New Survey Indicates Canadians Often See Drivers Taking Risks At Highway/Railway Crossings
The 3rd Annual Road Safety Monitor
Taking the pulse of the nation on highway/railway crossing safety
Canadians often see drivers taking risks at highway/railway crossings
Ottawa – Canadians say they often see some very dangerous behaviour at highway/railway crossings, such as driving across the tracks when the signal lights are flashing, or driving around the highway/railway crossing barriers. Ninety percent of Canadian drivers agree that automatic flashing lights and/or barriers should be installed at all highway/railway crossings that service high-speed trains. These are some of the findings in the third annual Road Safety Monitor, released today by the Traffic Injury Research Foundation (TIRF).
The Highway/Railway Crossing Safety report, the first of three reports from the third annual Road Safety Monitor, examines attitudes, perceptions, and practices related to a wide range of highway/railway-related driving behaviours.
Although drivers in the survey do not seem overly concerned about the status of highway/railway crossing safety in Canada, over a quarter are very concerned about the safety of highway/railway crossings in their communities, and many voiced substantial concern about specific issues -- for example, 40% say they are very or extremely concerned about drivers not looking for trains at crossings;
Concern about highway/railway crossing safety is greater in Quebec and the Atlantic provinces than in the rest of Canada;
Canadians also say they see some very dangerous behaviours at highway/railway crossings. For example, 11% say they often or very often see drivers crossing the tracks when the signal lights are flashing; six percent say they frequently see drivers going around the protective barriers;
Such risky behaviours are reported most often in Quebec and least often in British Columbia; and
Although drivers generally believe that highway/railway crossings in Canada are safe, they also believe that more needs to be done to improve safety. Forty-two percent agree that more highway/railway crossings should be replaced with overpasses or underpasses, and a surprising 48% say that all vehicles should be required to stop at all highway/railway crossings.
“There were 261 collisions at highway and railway crossings in Canada last year," says TIRF President and CEO, Herb Simpson. "As a result, 46 Canadians died and another 42 were seriously injured. In that context, it is disturbing to note that only 17% of survey respondents believe highway/railway crossing safety is a serious problem. While this may mean Canadians believe that improvements over the past several years have made crossings safer, we hope Canadians haven’t become complacent about the dangers."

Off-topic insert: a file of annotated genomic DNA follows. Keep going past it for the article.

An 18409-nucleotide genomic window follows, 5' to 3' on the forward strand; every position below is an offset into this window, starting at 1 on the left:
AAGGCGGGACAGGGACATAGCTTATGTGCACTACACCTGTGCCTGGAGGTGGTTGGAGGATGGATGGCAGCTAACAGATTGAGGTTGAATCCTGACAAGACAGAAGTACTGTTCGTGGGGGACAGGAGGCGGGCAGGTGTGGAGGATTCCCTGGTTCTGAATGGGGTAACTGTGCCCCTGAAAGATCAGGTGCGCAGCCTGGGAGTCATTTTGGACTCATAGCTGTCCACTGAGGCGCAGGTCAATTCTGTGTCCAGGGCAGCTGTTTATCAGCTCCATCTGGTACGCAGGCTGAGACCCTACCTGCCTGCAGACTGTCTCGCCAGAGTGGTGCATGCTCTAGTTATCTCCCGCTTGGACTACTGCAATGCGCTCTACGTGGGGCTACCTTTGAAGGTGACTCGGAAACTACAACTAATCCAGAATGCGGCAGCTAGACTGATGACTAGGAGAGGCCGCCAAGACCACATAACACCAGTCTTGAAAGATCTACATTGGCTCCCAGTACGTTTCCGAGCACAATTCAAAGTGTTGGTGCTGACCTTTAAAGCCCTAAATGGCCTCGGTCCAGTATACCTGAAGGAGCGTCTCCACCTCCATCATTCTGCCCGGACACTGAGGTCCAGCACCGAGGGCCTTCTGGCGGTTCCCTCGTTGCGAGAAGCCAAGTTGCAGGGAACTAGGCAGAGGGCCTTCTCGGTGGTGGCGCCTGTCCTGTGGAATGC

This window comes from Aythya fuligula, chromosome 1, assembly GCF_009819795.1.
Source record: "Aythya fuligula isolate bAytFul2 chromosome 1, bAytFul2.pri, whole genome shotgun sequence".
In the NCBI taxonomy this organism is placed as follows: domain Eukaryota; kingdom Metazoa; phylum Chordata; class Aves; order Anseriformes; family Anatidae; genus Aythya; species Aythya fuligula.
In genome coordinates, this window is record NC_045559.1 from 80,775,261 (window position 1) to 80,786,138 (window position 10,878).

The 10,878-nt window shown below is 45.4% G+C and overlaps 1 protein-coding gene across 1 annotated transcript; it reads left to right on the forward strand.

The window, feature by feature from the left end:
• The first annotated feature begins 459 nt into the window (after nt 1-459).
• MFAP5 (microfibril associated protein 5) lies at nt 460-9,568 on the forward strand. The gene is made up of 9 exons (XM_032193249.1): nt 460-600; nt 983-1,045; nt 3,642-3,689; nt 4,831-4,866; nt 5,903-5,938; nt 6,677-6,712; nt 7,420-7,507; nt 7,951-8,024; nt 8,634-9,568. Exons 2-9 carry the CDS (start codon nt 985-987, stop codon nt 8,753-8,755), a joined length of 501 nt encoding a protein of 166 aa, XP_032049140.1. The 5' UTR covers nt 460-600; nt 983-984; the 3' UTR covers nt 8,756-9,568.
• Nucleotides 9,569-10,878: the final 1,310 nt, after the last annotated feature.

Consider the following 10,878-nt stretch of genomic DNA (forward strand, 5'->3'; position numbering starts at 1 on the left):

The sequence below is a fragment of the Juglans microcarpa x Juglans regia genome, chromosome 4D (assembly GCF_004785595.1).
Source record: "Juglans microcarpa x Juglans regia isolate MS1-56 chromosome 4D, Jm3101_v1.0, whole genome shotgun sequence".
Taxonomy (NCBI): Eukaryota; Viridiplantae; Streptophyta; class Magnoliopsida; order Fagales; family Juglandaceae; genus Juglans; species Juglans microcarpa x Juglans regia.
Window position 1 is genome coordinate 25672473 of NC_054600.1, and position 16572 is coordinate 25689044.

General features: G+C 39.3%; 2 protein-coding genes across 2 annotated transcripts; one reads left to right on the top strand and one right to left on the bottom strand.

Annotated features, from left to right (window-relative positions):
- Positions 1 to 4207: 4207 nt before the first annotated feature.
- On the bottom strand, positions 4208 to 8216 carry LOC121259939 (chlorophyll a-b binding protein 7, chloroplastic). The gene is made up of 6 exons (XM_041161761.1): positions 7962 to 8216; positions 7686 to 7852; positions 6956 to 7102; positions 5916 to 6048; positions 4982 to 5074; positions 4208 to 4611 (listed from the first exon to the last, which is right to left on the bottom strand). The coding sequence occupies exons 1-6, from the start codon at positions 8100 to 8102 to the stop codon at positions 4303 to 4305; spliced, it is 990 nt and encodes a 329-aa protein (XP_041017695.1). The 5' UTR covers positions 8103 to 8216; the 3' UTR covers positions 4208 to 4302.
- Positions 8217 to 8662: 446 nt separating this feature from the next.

Through its Road Safety Monitor, TIRF measures changes in opinions, gauges improvements and identifies emerging problems related to the driving habits and road safety practices of Canadians. TIRF is committed to making the roads a safer place across Canada.
"The Road Safety Monitor provides a useful snapshot of driver attitudes toward highway/railway crossing safety," says W. A. Rowat, President and CEO of The Railway Association of Canada. "We hope it will help policy makers take further action to improve highway/railway crossings and further reduce the incidence of death and injury in Canada. We have made progress, but more can be done."
More than 1,200 drivers were surveyed by telephone in May 2003 on a number of road safety issues. The primary sponsors of the third annual Road Safety Monitor are Transport Canada, the Brewers of Canada, and The Railway Association of Canada; the secondary sponsor is Toyota Canada Inc.; additional support comes from the Canada Safety Council.
About the Traffic Injury Research Foundation
Established in 1964, TIRF’s mission is to reduce traffic-related deaths and injuries. TIRF designs, promotes and implements effective programs and policies, based on sound research. TIRF is a registered charity and depends on grants, contracts, and donations to provide services for the public. TIRF is headquartered in Ottawa.
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